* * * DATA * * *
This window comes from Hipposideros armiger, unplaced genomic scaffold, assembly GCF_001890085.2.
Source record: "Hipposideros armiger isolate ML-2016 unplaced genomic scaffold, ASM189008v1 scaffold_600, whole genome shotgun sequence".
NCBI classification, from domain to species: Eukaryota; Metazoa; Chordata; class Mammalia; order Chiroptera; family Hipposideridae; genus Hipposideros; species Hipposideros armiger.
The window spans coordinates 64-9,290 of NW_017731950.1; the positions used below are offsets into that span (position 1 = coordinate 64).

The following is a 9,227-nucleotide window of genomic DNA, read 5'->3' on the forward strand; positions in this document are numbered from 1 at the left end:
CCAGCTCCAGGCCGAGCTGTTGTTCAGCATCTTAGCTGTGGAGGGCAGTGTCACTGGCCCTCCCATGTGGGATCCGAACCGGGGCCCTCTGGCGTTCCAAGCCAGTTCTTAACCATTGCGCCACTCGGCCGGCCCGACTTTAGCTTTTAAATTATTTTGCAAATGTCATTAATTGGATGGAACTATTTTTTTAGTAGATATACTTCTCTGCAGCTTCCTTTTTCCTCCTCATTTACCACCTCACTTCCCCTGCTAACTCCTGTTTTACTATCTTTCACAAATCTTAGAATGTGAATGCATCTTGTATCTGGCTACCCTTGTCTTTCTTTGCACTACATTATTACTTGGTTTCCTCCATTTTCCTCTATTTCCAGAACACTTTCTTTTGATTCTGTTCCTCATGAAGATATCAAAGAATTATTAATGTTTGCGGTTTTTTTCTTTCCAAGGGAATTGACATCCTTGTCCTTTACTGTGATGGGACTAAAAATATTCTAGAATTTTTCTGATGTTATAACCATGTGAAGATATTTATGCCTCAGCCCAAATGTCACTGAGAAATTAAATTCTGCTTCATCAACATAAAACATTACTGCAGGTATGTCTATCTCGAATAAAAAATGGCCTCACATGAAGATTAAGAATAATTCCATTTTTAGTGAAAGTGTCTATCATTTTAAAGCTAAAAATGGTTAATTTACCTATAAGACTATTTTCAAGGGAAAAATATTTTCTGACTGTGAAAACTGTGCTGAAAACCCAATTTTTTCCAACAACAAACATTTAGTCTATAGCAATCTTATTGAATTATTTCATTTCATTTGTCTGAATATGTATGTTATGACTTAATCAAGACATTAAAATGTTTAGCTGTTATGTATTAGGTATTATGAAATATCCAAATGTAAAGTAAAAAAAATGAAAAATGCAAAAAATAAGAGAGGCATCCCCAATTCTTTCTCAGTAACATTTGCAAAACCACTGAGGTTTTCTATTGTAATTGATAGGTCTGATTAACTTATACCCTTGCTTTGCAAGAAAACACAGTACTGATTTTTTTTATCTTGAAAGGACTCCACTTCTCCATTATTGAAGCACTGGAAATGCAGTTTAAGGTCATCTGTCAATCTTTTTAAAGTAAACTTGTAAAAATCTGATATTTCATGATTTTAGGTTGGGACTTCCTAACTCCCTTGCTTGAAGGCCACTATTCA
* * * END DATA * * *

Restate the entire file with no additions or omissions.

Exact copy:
This window comes from Hipposideros armiger, unplaced genomic scaffold, assembly GCF_001890085.2.
Source record: "Hipposideros armiger isolate ML-2016 unplaced genomic scaffold, ASM189008v1 scaffold_600, whole genome shotgun sequence".
NCBI classification, from domain to species: Eukaryota; Metazoa; Chordata; class Mammalia; order Chiroptera; family Hipposideridae; genus Hipposideros; species Hipposideros armiger.
The window spans coordinates 64-9,290 of NW_017731950.1; the positions used below are offsets into that span (position 1 = coordinate 64).

The following is a 9,227-nucleotide window of genomic DNA, read 5'->3' on the forward strand; positions in this document are numbered from 1 at the left end:
CCAGCTCCAGGCCGAGCTGTTGTTCAGCATCTTAGCTGTGGAGGGCAGTGTCACTGGCCCTCCCATGTGGGATCCGAACCGGGGCCCTCTGGCGTTCCAAGCCAGTTCTTAACCATTGCGCCACTCGGCCGGCCCGACTTTAGCTTTTAAATTATTTTGCAAATGTCATTAATTGGATGGAACTATTTTTTTAGTAGATATACTTCTCTGCAGCTTCCTTTTTCCTCCTCATTTACCACCTCACTTCCCCTGCTAACTCCTGTTTTACTATCTTTCACAAATCTTAGAATGTGAATGCATCTTGTATCTGGCTACCCTTGTCTTTCTTTGCACTACATTATTACTTGGTTTCCTCCATTTTCCTCTATTTCCAGAACACTTTCTTTTGATTCTGTTCCTCATGAAGATATCAAAGAATTATTAATGTTTGCGGTTTTTTTCTTTCCAAGGGAATTGACATCCTTGTCCTTTACTGTGATGGGACTAAAAATATTCTAGAATTTTTCTGATGTTATAACCATGTGAAGATATTTATGCCTCAGCCCAAATGTCACTGAGAAATTAAATTCTGCTTCATCAACATAAAACATTACTGCAGGTATGTCTATCTCGAATAAAAAATGGCCTCACATGAAGATTAAGAATAATTCCATTTTTAGTGAAAGTGTCTATCATTTTAAAGCTAAAAATGGTTAATTTACCTATAAGACTATTTTCAAGGGAAAAATATTTTCTGACTGTGAAAACTGTGCTGAAAACCCAATTTTTTCCAACAACAAACATTTAGTCTATAGCAATCTTATTGAATTATTTCATTTCATTTGTCTGAATATGTATGTTATGACTTAATCAAGACATTAAAATGTTTAGCTGTTATGTATTAGGTATTATGAAATATCCAAATGTAAAGTAAAAAAAATGAAAAATGCAAAAAATAAGAGAGGCATCCCCAATTCTTTCTCAGTAACATTTGCAAAACCACTGAGGTTTTCTATTGTAATTGATAGGTCTGATTAACTTATACCCTTGCTTTGCAAGAAAACACAGTACTGATTTTTTTTATCTTGAAAGGACTCCACTTCTCCATTATTGAAGCACTGGAAATGCAGTTTAAGGTCATCTGTCAATCTTTTTAAAGTAAACTTGTAAAAATCTGATATTTCATGATTTTAGGTTGGGACTTCCTAACTCCCTTGCTTGAAGGCCACTATTCA